Newspaper article The Canadian Press

Federal Finance Minister Paints Bleak Picture of Economic Growth Prospects

Newspaper article The Canadian Press

Federal Finance Minister Paints Bleak Picture of Economic Growth Prospects

Article excerpt

Canada's economic growth hit hard: minister

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HALIFAX - The federal finance minister spoke of pitch-black moments in his morning shower and some darkening clouds for the Canadian economy as he kicked off his national budget consultation tour in Halifax on Monday.

Bill Morneau drew chuckles from a business audience at the Halifax Chamber of Commerce as he described a morning power outage that occurred while he was covered in soap lather.

The minister said it's just the latest in a series of challenges he's facing as he sets out to prepare his first budget amidst a declining economy.

Within a few minutes of beginning his speech, Morneau launched into a series of slides that painted a bleak picture of economic growth hampered by plunging commodities prices.

He repeated prior statements that the Canadian economy is suffering from slower growth than originally projected by the former Conservative government due partly to oil prices that are less than half those of 2014.

"We knew when we were campaigning we were facing a slow-growth environment," he said.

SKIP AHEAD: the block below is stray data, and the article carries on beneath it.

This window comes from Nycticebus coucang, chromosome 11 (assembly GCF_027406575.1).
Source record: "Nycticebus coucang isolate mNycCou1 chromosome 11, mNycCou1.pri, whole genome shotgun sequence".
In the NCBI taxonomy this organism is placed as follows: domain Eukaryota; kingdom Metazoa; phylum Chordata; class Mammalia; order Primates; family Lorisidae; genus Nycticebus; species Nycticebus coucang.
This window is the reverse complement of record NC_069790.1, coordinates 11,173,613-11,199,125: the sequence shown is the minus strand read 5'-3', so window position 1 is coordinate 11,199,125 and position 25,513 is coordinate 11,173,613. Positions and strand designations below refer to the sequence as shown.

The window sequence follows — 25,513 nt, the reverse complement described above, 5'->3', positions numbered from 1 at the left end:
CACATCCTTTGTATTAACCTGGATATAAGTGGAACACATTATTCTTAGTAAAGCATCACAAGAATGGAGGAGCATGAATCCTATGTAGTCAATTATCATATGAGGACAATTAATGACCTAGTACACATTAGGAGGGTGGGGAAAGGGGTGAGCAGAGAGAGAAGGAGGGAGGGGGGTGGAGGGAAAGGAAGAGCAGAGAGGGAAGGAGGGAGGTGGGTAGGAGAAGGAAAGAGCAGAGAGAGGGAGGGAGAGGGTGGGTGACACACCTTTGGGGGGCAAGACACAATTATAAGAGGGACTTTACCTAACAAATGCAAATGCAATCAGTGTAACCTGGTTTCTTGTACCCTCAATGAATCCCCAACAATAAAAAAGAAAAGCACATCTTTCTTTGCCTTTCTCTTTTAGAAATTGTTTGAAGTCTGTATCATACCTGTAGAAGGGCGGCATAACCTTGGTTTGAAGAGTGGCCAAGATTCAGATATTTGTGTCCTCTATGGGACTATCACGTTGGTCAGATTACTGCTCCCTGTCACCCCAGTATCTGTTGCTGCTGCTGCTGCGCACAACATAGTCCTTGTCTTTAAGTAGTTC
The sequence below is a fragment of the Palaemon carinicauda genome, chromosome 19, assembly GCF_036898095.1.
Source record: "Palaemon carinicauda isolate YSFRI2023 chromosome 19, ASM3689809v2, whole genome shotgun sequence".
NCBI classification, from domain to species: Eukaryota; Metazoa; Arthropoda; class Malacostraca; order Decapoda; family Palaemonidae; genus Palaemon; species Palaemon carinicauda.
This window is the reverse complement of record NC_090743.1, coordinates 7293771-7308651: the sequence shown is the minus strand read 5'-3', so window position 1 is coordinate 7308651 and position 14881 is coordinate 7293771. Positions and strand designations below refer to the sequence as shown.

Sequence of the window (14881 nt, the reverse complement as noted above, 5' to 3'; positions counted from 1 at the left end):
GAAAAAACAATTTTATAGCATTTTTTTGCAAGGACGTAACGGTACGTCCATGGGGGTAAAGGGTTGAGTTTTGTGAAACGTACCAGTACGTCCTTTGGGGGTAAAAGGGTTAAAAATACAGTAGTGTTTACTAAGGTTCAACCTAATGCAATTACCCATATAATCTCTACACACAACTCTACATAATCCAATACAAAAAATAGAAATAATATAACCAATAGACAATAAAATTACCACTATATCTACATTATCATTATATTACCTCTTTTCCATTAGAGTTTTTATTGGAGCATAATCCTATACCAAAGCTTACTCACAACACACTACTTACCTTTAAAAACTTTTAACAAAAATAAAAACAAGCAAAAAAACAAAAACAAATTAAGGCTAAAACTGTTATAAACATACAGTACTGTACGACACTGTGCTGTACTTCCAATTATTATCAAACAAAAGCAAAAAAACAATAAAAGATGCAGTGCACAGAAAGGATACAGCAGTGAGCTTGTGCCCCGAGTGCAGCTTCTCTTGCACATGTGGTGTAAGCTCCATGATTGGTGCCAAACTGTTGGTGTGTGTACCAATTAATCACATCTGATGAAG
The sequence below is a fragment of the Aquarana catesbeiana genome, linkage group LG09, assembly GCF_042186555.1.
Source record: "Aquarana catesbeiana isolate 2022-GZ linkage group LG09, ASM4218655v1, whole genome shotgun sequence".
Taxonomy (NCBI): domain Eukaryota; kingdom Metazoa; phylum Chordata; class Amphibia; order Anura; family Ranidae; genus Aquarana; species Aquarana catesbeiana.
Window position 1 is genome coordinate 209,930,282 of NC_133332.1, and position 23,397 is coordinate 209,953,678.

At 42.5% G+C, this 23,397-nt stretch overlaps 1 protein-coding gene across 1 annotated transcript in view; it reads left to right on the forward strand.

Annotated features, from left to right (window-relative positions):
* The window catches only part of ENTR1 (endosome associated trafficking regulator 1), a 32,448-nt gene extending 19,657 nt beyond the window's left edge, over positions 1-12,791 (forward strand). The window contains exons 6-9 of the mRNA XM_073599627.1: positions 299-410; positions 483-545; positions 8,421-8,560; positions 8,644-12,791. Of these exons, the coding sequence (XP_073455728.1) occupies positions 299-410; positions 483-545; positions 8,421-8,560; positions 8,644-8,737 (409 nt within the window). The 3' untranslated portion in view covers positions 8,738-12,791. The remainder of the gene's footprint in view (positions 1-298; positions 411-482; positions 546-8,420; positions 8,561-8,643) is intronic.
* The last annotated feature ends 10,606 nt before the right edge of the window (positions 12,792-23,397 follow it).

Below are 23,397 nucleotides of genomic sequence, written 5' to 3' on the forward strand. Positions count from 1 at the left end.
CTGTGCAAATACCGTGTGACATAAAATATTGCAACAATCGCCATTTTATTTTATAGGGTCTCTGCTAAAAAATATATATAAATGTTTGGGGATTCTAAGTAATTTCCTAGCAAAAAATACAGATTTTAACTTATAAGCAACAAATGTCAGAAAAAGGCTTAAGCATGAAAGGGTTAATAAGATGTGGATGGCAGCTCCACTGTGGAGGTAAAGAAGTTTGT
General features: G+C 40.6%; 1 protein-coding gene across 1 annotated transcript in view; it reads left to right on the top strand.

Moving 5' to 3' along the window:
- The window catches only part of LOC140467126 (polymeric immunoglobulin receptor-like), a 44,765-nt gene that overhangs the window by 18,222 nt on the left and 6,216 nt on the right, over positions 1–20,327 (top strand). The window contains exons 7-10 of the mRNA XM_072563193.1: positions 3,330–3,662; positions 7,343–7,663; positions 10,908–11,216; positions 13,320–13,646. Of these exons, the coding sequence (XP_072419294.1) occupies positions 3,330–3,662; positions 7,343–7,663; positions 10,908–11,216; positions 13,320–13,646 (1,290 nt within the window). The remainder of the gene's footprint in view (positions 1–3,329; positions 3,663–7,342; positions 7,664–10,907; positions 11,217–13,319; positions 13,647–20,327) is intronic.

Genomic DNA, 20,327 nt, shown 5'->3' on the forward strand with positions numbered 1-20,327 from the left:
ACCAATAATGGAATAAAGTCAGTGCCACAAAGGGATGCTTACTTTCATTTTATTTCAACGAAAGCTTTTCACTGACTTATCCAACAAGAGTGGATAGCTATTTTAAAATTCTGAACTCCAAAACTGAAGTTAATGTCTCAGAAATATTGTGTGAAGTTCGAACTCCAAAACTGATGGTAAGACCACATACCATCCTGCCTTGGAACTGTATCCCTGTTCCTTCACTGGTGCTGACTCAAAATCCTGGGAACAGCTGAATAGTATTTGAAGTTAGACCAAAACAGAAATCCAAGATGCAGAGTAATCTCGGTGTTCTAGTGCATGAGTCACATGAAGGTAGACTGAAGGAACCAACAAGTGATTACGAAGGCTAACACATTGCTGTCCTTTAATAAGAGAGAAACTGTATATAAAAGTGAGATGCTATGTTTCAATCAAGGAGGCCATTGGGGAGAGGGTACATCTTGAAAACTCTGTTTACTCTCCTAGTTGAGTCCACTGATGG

"The challenge is greater than we expected."

The minister said there's hope that oil prices will improve, but as it stands a declining tax base means his department is expecting a $15 billion per year reduction of GDP beginning this year, compared with what was projected in the last budget.

"It's important to have a frank view of where we're starting from," he said.

Morneau is travelling across the country this week to seek input as he draws up his first federal budget.

The finance minister spoke on the same day as the Bank of Canada's latest business outlook survey was released indicating companies' investment in equipment and hiring intentions for the next year are tumbling to their lowest levels since the 2009 recession.

The former executive chairman of a human resources firm told reporters the survey indicates his party's infrastructure spending will assist in retaining business confidence. …

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